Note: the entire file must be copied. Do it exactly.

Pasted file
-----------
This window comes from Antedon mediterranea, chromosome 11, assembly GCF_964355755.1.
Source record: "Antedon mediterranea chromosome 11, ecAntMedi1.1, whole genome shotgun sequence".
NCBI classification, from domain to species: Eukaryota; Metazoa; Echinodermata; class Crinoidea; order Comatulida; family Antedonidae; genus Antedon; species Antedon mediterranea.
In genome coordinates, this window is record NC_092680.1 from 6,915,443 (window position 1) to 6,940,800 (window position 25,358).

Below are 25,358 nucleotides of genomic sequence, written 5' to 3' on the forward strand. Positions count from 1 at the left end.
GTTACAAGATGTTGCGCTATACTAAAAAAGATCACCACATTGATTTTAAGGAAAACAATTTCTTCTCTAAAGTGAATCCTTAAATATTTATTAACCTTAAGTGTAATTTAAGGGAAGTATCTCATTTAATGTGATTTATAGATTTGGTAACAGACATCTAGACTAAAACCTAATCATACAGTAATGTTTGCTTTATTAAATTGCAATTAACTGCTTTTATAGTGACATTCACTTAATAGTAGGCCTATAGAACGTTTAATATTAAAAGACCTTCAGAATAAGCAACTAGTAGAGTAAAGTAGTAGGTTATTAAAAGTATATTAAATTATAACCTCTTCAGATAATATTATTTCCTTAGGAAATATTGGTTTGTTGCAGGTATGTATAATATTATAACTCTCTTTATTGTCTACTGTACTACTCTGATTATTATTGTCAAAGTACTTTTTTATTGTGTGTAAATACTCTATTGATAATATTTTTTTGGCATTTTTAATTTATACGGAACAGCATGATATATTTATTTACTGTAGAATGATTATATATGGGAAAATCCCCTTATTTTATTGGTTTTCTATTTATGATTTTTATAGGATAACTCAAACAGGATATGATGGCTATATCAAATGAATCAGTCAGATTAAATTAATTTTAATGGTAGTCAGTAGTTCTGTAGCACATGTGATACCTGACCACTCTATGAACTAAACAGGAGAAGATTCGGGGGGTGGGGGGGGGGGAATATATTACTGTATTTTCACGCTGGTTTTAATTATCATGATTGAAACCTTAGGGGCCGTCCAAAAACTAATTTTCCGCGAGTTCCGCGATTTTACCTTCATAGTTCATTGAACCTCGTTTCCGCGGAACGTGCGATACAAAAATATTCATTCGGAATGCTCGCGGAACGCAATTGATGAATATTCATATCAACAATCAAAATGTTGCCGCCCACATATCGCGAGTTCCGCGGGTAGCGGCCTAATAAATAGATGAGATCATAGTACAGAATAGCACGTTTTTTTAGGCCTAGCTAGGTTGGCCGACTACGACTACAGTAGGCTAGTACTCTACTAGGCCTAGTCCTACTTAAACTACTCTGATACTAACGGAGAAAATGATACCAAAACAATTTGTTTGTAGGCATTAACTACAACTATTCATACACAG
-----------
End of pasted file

This window comes from Antedon mediterranea, chromosome 11, assembly GCF_964355755.1.
Source record: "Antedon mediterranea chromosome 11, ecAntMedi1.1, whole genome shotgun sequence".
NCBI classification, from domain to species: Eukaryota; Metazoa; Echinodermata; class Crinoidea; order Comatulida; family Antedonidae; genus Antedon; species Antedon mediterranea.
In genome coordinates, this window is record NC_092680.1 from 6,915,443 (window position 1) to 6,940,800 (window position 25,358).

Below are 25,358 nucleotides of genomic sequence, written 5' to 3' on the forward strand. Positions count from 1 at the left end.
GTTACAAGATGTTGCGCTATACTAAAAAAGATCACCACATTGATTTTAAGGAAAACAATTTCTTCTCTAAAGTGAATCCTTAAATATTTATTAACCTTAAGTGTAATTTAAGGGAAGTATCTCATTTAATGTGATTTATAGATTTGGTAACAGACATCTAGACTAAAACCTAATCATACAGTAATGTTTGCTTTATTAAATTGCAATTAACTGCTTTTATAGTGACATTCACTTAATAGTAGGCCTATAGAACGTTTAATATTAAAAGACCTTCAGAATAAGCAACTAGTAGAGTAAAGTAGTAGGTTATTAAAAGTATATTAAATTATAACCTCTTCAGATAATATTATTTCCTTAGGAAATATTGGTTTGTTGCAGGTATGTATAATATTATAACTCTCTTTATTGTCTACTGTACTACTCTGATTATTATTGTCAAAGTACTTTTTTATTGTGTGTAAATACTCTATTGATAATATTTTTTTGGCATTTTTAATTTATACGGAACAGCATGATATATTTATTTACTGTAGAATGATTATATATGGGAAAATCCCCTTATTTTATTGGTTTTCTATTTATGATTTTTATAGGATAACTCAAACAGGATATGATGGCTATATCAAATGAATCAGTCAGATTAAATTAATTTTAATGGTAGTCAGTAGTTCTGTAGCACATGTGATACCTGACCACTCTATGAACTAAACAGGAGAAGATTCGGGGGGTGGGGGGGGGGGAATATATTACTGTATTTTCACGCTGGTTTTAATTATCATGATTGAAACCTTAGGGGCCGTCCAAAAACTAATTTTCCGCGAGTTCCGCGATTTTACCTTCATAGTTCATTGAACCTCGTTTCCGCGGAACGTGCGATACAAAAATATTCATTCGGAATGCTCGCGGAACGCAATTGATGAATATTCATATCAACAATCAAAATGTTGCCGCCCACATATCGCGAGTTCCGCGGGTAGCGGCCTAATAAATAGATGAGATCATAGTACAGAATAGCACGTTTTTTTAGGCCTAGCTAGGTTGGCCGACTACGACTACAGTAGGCTAGTACTCTACTAGGCCTAGTCCTACTTAAACTACTCTGATACTAACGGAGAAAATGATACCAAAACAATTTGTTTGTAGGCATTAACTACAACTATTCATACACAG